Education plays a key role in counteracting AMR. In 2018, the Health Education Department of the British National Health Service published a report on education priorities distinguishing two levels: education of medicine and other health profession students and education at community level (schools, non-health professionals, etc.). (3)

University education, which is the primary route to preparing healthcare professionals for antimicrobial stewardship, should be strengthened through continuing education programs. Studies also show that high per capita GDP and good education are associated with developing increased resistance, because higher education is correlated with a greater use of antibiotics. Consequently, education to AMR is relevant and should be designed to better inform citizens. (3)

The One Health approach to antimicrobial resistance addresses the limitations of generic education, promoting more targeted methods. This process includes various disciplines (medicine, biology, social sciences, education, etc.) which must operate in synergy to achieve better results in the field of public health. In other words, it is a collaborative, multi-sectoral and transdisciplinary strategy in which no sector or organization can tackle the issue of antimicrobial resistance individually. (3)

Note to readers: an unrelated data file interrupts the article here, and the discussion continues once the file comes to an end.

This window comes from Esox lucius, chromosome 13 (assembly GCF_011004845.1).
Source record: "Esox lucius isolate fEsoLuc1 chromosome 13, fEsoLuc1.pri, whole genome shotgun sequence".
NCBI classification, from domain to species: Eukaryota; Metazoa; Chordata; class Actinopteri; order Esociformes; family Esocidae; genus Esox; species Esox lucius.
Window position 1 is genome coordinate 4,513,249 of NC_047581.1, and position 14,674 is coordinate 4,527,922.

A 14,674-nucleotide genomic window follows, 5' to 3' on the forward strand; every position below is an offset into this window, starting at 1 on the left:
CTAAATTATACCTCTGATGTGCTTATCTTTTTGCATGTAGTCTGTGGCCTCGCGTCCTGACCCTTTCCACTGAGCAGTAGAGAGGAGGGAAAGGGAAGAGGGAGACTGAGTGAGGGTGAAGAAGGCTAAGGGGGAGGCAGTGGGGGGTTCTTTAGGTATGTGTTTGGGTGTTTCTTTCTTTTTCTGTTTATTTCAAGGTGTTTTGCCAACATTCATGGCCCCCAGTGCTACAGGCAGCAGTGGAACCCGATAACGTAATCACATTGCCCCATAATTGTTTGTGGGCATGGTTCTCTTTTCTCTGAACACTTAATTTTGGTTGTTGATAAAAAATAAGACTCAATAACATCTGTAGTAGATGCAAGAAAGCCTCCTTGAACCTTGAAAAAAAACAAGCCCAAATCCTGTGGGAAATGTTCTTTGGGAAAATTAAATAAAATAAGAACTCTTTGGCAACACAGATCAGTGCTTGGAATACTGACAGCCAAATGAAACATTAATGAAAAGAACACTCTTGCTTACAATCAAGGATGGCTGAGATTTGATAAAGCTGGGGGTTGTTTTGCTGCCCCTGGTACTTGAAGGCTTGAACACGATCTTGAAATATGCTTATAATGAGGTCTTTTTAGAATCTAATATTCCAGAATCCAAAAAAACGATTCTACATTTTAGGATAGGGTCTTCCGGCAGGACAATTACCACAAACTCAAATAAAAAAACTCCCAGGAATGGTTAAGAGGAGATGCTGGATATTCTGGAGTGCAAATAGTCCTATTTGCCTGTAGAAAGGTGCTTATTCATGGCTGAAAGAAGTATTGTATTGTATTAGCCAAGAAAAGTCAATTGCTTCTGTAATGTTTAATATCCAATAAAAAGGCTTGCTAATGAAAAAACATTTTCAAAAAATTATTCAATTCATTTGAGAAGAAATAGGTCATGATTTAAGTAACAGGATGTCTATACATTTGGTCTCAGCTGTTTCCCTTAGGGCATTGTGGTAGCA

AMR education starting from school is about training well-informed adults who can understand the risk and raise legitimate concerns about overprescribing of antibiotics by doctors or healthcare professionals. (3)

Among the various activities put in place from a One Health-AMR perspective, targeting not only students but also the public, child-parent or patient-caregiver interactions offer unique opportunities to reinforce learning on antimicrobial resistance. For example, since children's illnesses are often treated with antibiotics, educational programs on the use of these drugs have also been proposed for parents/caregivers. Both caregivers and children, but also adult patients, need to be educated through easy-to-read interactive training sessions, brochures and printed or electronic educational materials. The main points of focus are: knowledge of infectious agents or microorganisms, their pathways of spreading, prevention and rational use of antibiotics for bacterial - but not viral - diseases. (3)